St. Luke’s is committed to improving the health of people in our region. That’s our mission.
Our recent grand opening celebration of the Fruitland Medical Plaza and our emergency department there showed just how deep that commitment goes, and how passionately that mission is held.
Our mission is compelling. In just the first few weeks, use of St. Luke’s programs and services at the new Fruitland location has far exceeded our plans and expectations, and kept dozens of people from needing to travel farther for needed care.
Bruce Jensen, who directs St. Luke’s planning for the western part of our service area, gave us a peek at the spirit that makes our mission so compelling and that is shared by so many of the residents of those communities that we serve.
During the opening celebration, he spoke movingly of having lived in the area, near the Oregon border, for 10 years and seeing three of his children complete high school there.
“We love this community,” he said. “We love the people.”
He talked about that same commitment in a legendary humanitarian and community institution, Dr. Morris Smith, who Bruce noted is “still going strong” at nearly 79.
Dr. Smith graduated from the Medical College of Virginia in 1964 and was too busy caring for patients to attend his recent class reunion, Bruce told the hundreds of attendees at our celebration.
Dr. Smith has worked in 10 different states across a variety of settings, from classrooms to emergency departments to Yellowstone National Park. Traits of dedication to all-consuming effort came from his father, Bruce said, and passion, from Dr. Smith’s mother.
“He loves the patients and he loves their families,” Bruce said.
It was at night at a hospital in New Mexico in 1965, however, that Dr. Smith was transformed by his chosen profession. Fears of contagion kept a 2-year-old girl’s parents from holding her, so Dr. Smith, an intern at the time, rocked the toddler in his arms as she passed away.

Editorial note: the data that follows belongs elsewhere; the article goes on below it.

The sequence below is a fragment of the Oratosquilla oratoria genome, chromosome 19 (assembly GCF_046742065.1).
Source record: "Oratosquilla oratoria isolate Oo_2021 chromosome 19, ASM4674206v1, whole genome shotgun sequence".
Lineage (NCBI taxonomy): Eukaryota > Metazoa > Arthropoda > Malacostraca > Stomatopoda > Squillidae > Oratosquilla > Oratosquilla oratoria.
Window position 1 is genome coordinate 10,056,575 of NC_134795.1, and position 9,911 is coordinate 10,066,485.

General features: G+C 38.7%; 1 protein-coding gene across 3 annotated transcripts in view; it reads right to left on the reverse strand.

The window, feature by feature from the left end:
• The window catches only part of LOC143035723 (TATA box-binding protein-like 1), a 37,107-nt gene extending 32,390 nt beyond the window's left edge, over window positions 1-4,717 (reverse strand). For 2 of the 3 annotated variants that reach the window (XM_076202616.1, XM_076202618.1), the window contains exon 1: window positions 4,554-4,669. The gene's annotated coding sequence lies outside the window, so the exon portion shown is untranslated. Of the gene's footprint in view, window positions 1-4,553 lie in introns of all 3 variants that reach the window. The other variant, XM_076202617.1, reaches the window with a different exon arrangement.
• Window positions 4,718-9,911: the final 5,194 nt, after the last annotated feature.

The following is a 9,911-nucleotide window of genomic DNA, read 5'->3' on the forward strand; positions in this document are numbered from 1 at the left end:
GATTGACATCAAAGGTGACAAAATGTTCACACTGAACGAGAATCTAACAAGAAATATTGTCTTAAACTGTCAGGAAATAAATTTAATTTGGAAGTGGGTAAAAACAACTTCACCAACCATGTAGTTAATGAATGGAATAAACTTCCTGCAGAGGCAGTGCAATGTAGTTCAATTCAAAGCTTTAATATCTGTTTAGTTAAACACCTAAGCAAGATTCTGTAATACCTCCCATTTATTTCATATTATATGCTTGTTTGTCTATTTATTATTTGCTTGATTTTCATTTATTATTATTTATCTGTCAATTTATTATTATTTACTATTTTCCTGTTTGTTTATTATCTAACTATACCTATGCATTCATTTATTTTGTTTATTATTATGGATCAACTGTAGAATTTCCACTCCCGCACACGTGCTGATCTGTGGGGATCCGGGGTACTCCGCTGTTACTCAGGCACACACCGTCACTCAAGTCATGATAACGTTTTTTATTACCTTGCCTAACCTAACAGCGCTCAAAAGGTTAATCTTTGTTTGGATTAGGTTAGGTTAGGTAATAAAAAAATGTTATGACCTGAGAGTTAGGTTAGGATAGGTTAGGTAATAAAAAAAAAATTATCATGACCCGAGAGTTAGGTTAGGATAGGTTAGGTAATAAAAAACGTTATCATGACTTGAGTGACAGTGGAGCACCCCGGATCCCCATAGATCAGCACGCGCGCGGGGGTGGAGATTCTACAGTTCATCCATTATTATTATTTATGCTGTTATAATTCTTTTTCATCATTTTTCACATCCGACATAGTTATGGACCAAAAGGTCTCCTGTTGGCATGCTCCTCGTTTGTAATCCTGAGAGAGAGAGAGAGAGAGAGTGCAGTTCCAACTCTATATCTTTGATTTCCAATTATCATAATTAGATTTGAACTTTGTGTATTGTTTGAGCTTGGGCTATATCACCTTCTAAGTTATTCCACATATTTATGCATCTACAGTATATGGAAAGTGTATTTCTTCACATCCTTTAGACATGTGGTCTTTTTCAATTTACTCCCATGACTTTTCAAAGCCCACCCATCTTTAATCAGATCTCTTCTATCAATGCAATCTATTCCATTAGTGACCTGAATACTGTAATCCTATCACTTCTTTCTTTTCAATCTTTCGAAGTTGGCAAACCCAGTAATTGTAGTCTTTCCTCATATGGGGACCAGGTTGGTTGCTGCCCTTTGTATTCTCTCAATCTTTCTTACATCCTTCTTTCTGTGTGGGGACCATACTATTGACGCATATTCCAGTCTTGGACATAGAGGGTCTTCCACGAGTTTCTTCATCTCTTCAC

Dr. Smith’s 50 years of caring compassion are a blessing to the Fruitland community, and his touch, and the spirit of the region and the St. Luke’s family that turned out in force to celebrate the occasion, were well summarized in the blessing that Chaplain Ron Wilde shared.
Here are Chaplain Wilde’s words:
Our hope and prayer is that this building will be a special place of healing and wholeness, a place where every person regardless of income, race, or any other dividing factor may experience the best of medical science in a caring environment.
May each door be blessed to signify openness of care to all who are ill, injured, or hurting.
May the windows be clear to signify integrity and the light of hope.
May each room couple technology and beauty, and science with compassion.
But more importantly than brick or mortar, steel and concrete, may this building be filled with workers—physicians, nurses, technicians, and all sorts of skilled individuals—whose hands deliver great care with great wisdom.
We also want to pray for all the people of this community and surrounding region. May the continuing presence of St. Luke’s through this new facility enhance health care and life for each person.
And finally, allow us as individuals to represent and embody the true spirit of St. Luke, the physician, who lived his life compassionately meeting the needs of those who were sick and hurting.
I could not agree more.